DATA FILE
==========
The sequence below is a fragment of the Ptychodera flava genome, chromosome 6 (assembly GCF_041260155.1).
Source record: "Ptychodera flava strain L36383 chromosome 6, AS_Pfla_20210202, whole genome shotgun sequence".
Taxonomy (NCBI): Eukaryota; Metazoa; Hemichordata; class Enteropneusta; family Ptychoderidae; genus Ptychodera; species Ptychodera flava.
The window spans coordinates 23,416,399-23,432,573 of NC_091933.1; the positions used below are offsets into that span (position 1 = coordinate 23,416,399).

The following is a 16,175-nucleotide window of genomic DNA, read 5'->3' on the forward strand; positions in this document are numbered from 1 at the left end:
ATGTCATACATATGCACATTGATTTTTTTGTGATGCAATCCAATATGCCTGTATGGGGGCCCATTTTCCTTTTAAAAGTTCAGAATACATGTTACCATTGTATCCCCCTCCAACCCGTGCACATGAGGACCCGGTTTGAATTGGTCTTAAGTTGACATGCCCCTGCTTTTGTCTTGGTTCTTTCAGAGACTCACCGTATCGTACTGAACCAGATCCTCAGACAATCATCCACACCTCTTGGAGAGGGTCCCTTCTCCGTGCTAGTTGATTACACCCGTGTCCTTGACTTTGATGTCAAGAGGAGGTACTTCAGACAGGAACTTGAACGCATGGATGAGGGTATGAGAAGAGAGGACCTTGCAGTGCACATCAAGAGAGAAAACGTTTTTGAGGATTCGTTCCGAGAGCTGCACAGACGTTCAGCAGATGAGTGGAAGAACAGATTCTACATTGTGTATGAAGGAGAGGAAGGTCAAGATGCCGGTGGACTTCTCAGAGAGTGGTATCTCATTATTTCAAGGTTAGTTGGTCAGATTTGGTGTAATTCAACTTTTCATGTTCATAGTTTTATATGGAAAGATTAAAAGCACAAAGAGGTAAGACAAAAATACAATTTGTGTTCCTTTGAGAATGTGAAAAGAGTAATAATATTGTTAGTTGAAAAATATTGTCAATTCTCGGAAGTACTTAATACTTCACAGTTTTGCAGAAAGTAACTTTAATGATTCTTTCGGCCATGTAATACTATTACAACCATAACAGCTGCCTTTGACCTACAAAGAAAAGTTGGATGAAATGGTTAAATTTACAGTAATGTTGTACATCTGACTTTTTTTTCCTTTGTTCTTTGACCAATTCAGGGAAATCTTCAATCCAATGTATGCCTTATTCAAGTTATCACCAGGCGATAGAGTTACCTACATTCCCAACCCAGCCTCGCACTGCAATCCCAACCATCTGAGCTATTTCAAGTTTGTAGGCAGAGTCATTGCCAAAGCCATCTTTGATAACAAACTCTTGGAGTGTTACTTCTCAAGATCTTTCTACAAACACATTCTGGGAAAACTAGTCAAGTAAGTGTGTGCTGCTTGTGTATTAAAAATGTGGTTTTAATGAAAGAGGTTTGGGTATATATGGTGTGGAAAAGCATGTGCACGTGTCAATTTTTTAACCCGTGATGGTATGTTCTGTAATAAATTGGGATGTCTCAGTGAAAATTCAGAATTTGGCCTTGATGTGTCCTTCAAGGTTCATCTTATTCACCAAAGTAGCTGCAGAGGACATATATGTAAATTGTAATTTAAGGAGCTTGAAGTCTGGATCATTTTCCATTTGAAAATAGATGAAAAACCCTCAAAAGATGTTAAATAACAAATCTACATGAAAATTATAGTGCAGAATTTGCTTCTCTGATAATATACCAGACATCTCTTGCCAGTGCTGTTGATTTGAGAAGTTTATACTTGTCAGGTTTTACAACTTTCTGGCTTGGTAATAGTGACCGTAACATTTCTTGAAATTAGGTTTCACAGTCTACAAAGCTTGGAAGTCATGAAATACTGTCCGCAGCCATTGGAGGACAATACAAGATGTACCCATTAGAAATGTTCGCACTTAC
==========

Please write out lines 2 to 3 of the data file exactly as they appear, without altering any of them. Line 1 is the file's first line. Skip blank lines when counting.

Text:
Source record: "Ptychodera flava strain L36383 chromosome 6, AS_Pfla_20210202, whole genome shotgun sequence".
Taxonomy (NCBI): Eukaryota; Metazoa; Hemichordata; class Enteropneusta; family Ptychoderidae; genus Ptychodera; species Ptychodera flava.